Thursday, April 02, 2015

The Lost Chord: Conclusion

The Lost Chord

(a classical music appreciation comedy thriller by Richard Alan Strawser: you can read it from the beginning, here.)

In the previous installment, the unexpected reappearance of Peter Moonbeam, after hiding himself in a basement storage room where he inadvertently found Heidi Gedankgesang's body, proves a distraction following the death of Tr'iTone allowing N. Ron Steele to make an escape after he realizes the CD in his pocket isn't a copy of Rob Sullivan's completed opera, Faustus Inc, after all, but a porno DVD. This gives Kerr an idea where to look to find the CD-Rom of Rob's opera - back at the old castle. It turns out Widor, pinned to the stage floor by the collapse of Tr'iTone's corpse, starts telling the IMP everything he knows. There's not much left to do, now... except...

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Chapter 62

Lionel followed the officers as they escorted him out of the room once he admitted seeing Tr'iTone snap Scarpia's neck – very careful to distinguish between what Tr'iTone did and what Dhabbodhú did. He was only a witness, he assured them, but they still wanted him back at the Festspielhaus for questioning.

When we didn't move from the computer, looking over a file Lionel had opened and started explaining to us, D'Arcy asked if we wanted to be dropped off at the hotel.

"Actually," I said, looking up, "there's something Cameron and I need to wrap up here, if you don't mind, whatever it was Tr'iTone was looking for: give us half an hour?"

D'Arcy nodded and said he'd send somebody back to pick us up. "Watch where you step, though," he smiled.

And you'd better be very careful with that CD," I said, laughing. "It's the only copy we've got, you know. Plus Steele and his agents are still out there looking for it!"

D'Arcy patted his pocket as if checking on the disc and waved, then turned to disappear down the hall.

Cameron and I returned our attention to the realization Lionel made of the Knight's Tour map on Tr'iTone's computer and compared it to what we could read on the statue's base.

"I think this is where Lionel read it wrong – see?" I said, pointing to one of the numerous blocks. "So, the goal isn't where the Festspielhaus is, according to his map. If we start the knight's tour there – yes, see the small 'x'? That's where the old crypt was located."

"But if that was the starting point, where exactly was the goal?"

We followed the path across the screen.

"Look at that," Cameron said, "the goal's actually just outside the castle!"

"Yes! Just across the road from the castle's courtyard," I practically shouted, "opposite where the Beethoven statue originally stood!" I grabbed our priceless artifact, and we hurried outside into the courtyard.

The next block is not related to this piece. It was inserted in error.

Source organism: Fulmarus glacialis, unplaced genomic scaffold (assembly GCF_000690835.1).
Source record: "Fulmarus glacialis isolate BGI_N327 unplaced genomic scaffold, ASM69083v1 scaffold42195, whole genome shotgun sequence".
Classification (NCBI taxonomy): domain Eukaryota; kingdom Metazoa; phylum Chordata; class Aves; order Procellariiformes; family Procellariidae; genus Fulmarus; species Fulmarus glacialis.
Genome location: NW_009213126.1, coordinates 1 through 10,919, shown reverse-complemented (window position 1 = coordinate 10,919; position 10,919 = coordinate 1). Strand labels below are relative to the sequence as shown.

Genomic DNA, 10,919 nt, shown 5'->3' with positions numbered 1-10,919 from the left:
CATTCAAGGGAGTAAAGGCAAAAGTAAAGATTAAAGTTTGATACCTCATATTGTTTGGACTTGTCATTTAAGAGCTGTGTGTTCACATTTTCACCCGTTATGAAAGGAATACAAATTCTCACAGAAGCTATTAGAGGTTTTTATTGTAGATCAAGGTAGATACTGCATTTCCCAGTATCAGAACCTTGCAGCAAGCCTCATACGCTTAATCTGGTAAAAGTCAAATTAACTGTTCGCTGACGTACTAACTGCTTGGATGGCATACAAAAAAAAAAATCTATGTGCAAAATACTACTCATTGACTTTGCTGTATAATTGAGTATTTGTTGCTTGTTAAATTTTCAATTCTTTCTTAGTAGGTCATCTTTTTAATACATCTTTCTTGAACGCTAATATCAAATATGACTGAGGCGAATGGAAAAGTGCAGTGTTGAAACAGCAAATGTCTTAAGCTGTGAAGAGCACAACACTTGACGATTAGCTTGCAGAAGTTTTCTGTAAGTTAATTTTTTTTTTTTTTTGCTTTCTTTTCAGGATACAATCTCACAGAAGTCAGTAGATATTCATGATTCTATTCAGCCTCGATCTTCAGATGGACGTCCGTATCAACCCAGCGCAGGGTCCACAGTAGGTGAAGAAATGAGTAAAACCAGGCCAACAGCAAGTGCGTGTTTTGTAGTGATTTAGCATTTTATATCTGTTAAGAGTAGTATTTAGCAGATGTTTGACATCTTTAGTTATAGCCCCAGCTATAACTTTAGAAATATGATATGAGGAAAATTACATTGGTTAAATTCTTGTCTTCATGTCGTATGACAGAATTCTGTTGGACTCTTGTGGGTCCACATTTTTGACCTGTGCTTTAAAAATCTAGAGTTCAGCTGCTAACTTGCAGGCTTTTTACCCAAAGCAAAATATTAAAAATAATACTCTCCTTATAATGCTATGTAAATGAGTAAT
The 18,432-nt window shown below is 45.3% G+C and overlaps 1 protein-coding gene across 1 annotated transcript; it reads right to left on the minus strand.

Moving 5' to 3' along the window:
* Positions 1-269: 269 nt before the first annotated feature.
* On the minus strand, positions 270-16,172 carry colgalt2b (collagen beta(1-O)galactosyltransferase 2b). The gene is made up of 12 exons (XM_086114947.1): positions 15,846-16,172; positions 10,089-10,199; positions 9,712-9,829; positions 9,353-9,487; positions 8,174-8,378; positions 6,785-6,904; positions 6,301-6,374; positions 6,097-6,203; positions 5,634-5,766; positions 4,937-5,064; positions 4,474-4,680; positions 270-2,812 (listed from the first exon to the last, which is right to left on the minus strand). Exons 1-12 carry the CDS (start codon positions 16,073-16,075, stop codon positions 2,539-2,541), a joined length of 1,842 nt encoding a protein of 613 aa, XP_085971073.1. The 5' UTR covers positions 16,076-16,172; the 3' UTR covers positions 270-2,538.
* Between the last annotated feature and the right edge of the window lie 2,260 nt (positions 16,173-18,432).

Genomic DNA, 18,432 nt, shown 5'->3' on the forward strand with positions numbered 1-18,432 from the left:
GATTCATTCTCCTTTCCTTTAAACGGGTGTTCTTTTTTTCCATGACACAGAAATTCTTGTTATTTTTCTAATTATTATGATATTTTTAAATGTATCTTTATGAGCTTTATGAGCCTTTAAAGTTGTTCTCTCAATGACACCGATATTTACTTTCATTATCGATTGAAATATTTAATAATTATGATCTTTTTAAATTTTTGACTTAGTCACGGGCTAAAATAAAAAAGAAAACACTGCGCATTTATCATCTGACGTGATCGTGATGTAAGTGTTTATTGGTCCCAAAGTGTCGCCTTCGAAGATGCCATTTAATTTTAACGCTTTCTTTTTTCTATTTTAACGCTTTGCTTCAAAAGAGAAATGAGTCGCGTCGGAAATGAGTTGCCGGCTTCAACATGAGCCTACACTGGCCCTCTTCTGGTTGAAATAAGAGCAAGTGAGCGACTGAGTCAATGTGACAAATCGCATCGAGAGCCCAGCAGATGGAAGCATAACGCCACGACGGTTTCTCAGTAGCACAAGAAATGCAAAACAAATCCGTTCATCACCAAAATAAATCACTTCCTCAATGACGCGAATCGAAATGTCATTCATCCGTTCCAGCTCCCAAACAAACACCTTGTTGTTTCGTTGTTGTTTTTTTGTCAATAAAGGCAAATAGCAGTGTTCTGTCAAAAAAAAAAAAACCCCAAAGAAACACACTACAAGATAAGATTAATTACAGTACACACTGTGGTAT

"Remember how Mahler told them he was standing by a tombstone – there! – and looked into the face of Beethoven?"

"OMG," Cameron shouted, "look there!"


"The sun – it's already coming up!"

Our long night was coming to an end! Cameron climbed up onto the pedestal as far as he could go.

The sun's first rays already lit up a spot across the road, deep inside what looked like a cemetery.

According to the brochure this was the old Armenfriedhof: a burial ground for poor musicians associated with the academy. Odd there would be a Potter's Field so close to Schweinwald Castle.

"Who would be buried here, d'you think?" Cameron carefully scanned the horizon.

"More importantly, do you see a fountain?"

"What about a spring? There's a small stream running along the edge..."

He pointed and followed its course until it disappeared into the woods.

"Even in this light, it looks creepy."

The stream didn't strike me as that impressive and if there's no fountain, what was all the fuss about, then? If Harrison Harty kept this secret journal, they were looking for something. Considering the end of the journal's missing, maybe they actually found it? And did Mahler keep the missing part?

"I wish I were taller," Cameron complained. "Those bushes block my view."

Those bushes probably weren't there in 1880.

"Of course! Wait – what is it Beethoven's statue would've been looking at?"

Cameron tried to maintain a line of sight between the statue's pedestal and a point he saw in the distance as we hurried through the bushes and brambles toward who knew what. Looking back toward the barely visible pedestal, I tried imagining how tall the statue was, over 130 years ago.

These first tombstones were from the 1600s but those farther away were relatively more recent, added later in time, the undergrowth unmanageably dense after having not been maintained for several generations.

The birds began to sing in the pale dawn light, reminding me how Beethoven once walked around Heiligenstadt's countryside, translating sounds of nature he no longer heard into his Pastoral Symphony. Perhaps this peaceful view and rural beauty was the inspiration he sought? Was that all there'd be to find?

There it was – a carefully inscribed tombstone, one relatively free of the bushes and brambles that covered everything else.

I parted the weedy grass and saw one line but nothing else:

O du der mein Brunnen des Gedankenblitz bist